[…] Now in his 50s, Mr. Sun is among the ousted officials who were once considered Mr. Xi’s political loyalists. His impeachment “signaled the unfolding of a new wave of purges targeting those who once helped Xi consolidate power,” according to a study last year by University of Victoria political science professor Guoguang Wu, published in China Leadership Monitor.

[…] Wu said Thursday that a reference in the allegations to Mr. Sun’s involvement in “cliques” likely indicates that his problems are also related to the behavior of other officials. [Source]

At the Diplomat, Jesse Turland reported that Sun Lijun’s problems could stem from his work as a member of a team sent to Wuhan from Beijing to deal with COVID:

Online, observers have speculated that Sun’s “arbitrary discussion” of government policy may have been at the heart of CCDI’s vitriolic rebuke. Sun is rumored to have failed to keep sensitive information about the handling of the novel coronavirus a secret.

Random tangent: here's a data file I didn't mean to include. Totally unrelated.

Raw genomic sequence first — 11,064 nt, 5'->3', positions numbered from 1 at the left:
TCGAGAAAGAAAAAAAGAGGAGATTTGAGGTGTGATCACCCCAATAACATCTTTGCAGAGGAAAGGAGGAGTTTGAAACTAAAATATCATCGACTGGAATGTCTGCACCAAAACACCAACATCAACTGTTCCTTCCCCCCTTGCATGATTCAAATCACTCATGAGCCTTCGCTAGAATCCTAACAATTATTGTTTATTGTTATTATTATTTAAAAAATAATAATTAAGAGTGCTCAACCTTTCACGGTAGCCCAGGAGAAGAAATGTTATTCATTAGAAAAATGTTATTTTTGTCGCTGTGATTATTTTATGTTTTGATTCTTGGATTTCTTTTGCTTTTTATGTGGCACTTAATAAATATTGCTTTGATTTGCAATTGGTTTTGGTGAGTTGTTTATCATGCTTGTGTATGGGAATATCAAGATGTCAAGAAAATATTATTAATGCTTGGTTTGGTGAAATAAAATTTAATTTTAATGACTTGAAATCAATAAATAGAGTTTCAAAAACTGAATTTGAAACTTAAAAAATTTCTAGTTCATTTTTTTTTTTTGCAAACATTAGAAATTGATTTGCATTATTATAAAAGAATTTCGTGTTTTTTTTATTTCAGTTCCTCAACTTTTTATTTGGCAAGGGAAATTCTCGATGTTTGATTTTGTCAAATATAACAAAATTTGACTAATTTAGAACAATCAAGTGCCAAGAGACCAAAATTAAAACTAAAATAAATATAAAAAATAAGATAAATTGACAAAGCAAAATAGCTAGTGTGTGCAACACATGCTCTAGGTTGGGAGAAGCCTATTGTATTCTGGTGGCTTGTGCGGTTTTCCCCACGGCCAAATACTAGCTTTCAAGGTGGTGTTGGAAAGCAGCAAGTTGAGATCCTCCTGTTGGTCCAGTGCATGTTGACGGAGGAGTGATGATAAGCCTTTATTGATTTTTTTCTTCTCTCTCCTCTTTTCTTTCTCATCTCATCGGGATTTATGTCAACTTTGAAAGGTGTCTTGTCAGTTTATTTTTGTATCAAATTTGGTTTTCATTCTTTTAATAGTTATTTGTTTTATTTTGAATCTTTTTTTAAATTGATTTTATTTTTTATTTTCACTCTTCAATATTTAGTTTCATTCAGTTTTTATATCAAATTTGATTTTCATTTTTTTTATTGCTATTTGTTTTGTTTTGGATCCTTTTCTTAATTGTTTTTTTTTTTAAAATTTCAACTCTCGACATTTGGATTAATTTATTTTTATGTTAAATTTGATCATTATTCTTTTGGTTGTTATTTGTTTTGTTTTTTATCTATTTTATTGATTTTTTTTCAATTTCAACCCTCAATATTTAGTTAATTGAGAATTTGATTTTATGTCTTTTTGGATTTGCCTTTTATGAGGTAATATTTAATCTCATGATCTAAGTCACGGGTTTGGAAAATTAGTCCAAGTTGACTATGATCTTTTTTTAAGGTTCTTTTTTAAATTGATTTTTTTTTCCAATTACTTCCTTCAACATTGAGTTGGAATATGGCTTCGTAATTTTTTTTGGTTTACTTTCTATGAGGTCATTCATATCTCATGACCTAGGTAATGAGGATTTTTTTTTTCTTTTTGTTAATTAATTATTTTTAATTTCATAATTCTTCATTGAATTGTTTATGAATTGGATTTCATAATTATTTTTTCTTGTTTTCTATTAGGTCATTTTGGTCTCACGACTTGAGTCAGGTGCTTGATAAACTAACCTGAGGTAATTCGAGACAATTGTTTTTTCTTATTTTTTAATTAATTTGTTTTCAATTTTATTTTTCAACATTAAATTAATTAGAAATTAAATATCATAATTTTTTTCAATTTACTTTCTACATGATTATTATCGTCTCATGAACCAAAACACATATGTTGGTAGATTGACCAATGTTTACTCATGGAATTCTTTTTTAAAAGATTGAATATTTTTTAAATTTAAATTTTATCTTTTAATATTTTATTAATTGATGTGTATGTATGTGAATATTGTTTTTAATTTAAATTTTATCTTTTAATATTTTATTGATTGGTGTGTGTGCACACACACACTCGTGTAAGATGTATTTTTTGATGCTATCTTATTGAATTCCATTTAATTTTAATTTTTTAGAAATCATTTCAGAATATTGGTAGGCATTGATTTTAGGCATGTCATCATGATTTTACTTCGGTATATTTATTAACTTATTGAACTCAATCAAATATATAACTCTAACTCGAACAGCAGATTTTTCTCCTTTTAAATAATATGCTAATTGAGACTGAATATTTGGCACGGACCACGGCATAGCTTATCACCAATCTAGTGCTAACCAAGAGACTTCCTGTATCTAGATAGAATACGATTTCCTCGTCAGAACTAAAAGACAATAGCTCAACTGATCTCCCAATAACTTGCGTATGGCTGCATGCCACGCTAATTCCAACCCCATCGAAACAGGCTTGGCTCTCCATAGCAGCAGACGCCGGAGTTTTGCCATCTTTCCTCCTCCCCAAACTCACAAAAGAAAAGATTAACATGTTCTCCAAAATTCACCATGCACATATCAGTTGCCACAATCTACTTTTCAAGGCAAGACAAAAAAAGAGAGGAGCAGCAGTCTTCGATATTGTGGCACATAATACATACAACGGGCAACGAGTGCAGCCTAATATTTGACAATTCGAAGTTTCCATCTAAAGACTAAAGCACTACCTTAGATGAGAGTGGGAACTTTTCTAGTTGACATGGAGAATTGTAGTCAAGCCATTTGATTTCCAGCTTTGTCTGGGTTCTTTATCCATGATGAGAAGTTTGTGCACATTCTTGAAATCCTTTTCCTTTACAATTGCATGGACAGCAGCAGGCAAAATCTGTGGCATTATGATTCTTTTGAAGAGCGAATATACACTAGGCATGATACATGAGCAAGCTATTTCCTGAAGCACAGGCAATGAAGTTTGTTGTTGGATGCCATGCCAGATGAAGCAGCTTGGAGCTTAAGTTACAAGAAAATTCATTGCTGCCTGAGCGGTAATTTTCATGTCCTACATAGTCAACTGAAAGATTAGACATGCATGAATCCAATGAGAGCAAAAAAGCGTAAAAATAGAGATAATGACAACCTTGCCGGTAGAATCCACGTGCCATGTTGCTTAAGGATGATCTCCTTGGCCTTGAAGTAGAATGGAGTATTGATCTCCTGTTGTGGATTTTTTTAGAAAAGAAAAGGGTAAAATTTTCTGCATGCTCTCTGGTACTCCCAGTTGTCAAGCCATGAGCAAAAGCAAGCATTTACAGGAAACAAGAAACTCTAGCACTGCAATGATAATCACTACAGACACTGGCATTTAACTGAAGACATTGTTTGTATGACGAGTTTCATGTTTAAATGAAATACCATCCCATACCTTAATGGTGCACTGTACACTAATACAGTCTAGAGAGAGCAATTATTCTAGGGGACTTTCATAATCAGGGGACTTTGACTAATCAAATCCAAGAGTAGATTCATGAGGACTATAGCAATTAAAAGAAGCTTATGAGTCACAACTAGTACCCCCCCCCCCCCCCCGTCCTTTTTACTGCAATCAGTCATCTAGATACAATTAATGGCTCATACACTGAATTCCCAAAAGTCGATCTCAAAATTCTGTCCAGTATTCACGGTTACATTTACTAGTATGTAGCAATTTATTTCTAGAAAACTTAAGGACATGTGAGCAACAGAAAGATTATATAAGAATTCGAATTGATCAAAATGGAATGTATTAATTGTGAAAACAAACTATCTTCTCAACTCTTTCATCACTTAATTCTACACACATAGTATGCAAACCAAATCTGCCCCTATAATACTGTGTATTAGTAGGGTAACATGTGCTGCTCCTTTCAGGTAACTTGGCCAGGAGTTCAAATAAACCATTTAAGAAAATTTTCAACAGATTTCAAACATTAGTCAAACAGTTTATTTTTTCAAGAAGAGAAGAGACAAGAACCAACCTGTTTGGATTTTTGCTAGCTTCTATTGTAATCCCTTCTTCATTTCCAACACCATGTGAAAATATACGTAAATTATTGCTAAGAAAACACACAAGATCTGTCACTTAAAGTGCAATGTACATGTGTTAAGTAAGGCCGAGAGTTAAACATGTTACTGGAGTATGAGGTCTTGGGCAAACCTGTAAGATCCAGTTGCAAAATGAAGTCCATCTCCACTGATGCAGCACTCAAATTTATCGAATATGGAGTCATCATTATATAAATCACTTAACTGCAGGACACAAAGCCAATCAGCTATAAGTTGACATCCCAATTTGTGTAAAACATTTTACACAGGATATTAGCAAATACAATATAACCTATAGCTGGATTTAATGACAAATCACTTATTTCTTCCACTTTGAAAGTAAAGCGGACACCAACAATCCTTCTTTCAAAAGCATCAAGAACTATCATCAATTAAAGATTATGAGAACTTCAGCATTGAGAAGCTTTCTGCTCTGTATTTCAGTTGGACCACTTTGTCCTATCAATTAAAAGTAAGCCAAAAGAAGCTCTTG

In early 2020, Sun traveled to Wuhan to help maintain stability in the city. According to an untouchable rumor, Sun wrote notes regarding the party’s handling of the situation in Wuhan to his Sydney-based wife, which were intercepted by Australian intelligence agencies.

Sun’s arrest in April last year coincided with the arrest of Zhang Feng, an executive at Tencent, the company that owns WeChat, for breach of data security. According to Toronto freelance journalist Wen Zhao, this gives credit to the possibility that Sun and Zhang were jointly targeted for disclosing information, intentionally or unintentionally, about the handling of COVID-19. [Source]

There is another intriguing angle to the story of Fu Zhenghua and Sun Lijun. Eccentric billionaire Guo Wengui brought unfounded corruption charges against the two men in 2017, accusing them of having “no faith in the system or the country” and of hiding highly classified Chinese government documents abroad. . Guo also brought charges against the two men’s superiors, Meng Jiangzhu and Wang Qishan, both of whom remain – as far as outside observers can tell – in good standing within the Party.